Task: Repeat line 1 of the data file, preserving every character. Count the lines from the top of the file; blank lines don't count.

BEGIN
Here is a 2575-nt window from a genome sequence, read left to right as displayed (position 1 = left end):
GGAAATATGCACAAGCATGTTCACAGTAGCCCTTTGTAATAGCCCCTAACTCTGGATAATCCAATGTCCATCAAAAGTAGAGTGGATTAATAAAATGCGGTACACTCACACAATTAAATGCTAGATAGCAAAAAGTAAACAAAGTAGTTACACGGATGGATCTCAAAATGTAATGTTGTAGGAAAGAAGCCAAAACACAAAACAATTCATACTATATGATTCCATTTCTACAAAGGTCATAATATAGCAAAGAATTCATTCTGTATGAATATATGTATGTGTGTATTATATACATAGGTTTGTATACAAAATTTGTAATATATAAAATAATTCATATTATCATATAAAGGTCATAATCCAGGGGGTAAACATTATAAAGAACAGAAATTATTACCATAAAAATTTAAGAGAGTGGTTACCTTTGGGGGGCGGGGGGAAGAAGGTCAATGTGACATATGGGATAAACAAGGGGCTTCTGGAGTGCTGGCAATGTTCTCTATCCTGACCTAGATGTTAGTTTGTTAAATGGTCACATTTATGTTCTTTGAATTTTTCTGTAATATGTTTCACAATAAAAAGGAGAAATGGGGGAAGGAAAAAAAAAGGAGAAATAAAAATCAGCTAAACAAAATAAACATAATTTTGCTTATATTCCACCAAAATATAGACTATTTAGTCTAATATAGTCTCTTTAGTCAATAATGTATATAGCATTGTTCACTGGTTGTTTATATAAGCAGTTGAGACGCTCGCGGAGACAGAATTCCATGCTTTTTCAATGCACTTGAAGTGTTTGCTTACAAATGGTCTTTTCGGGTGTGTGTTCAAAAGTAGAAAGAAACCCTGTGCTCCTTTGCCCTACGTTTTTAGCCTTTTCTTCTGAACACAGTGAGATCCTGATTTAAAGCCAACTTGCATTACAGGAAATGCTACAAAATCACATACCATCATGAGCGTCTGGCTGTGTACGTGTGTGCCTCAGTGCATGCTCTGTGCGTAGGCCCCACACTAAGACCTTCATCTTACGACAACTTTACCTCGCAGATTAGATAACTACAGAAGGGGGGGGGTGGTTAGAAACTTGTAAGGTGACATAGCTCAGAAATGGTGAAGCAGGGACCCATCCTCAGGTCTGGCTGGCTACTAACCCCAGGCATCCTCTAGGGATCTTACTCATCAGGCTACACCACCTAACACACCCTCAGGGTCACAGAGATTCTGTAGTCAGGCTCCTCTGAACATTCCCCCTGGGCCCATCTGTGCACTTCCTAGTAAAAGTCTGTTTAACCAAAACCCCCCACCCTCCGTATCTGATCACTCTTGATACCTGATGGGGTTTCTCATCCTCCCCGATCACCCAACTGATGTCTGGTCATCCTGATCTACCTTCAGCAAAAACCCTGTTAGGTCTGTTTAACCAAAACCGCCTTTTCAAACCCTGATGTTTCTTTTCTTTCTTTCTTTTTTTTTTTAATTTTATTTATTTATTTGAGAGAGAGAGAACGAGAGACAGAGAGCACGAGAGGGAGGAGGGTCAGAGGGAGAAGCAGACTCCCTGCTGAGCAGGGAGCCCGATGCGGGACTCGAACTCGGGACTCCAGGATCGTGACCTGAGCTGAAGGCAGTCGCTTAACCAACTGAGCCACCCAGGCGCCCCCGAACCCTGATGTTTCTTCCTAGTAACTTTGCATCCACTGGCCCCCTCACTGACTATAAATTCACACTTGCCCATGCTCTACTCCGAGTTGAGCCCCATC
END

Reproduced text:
Here is a 2575-nt window from a genome sequence, read left to right as displayed (position 1 = left end):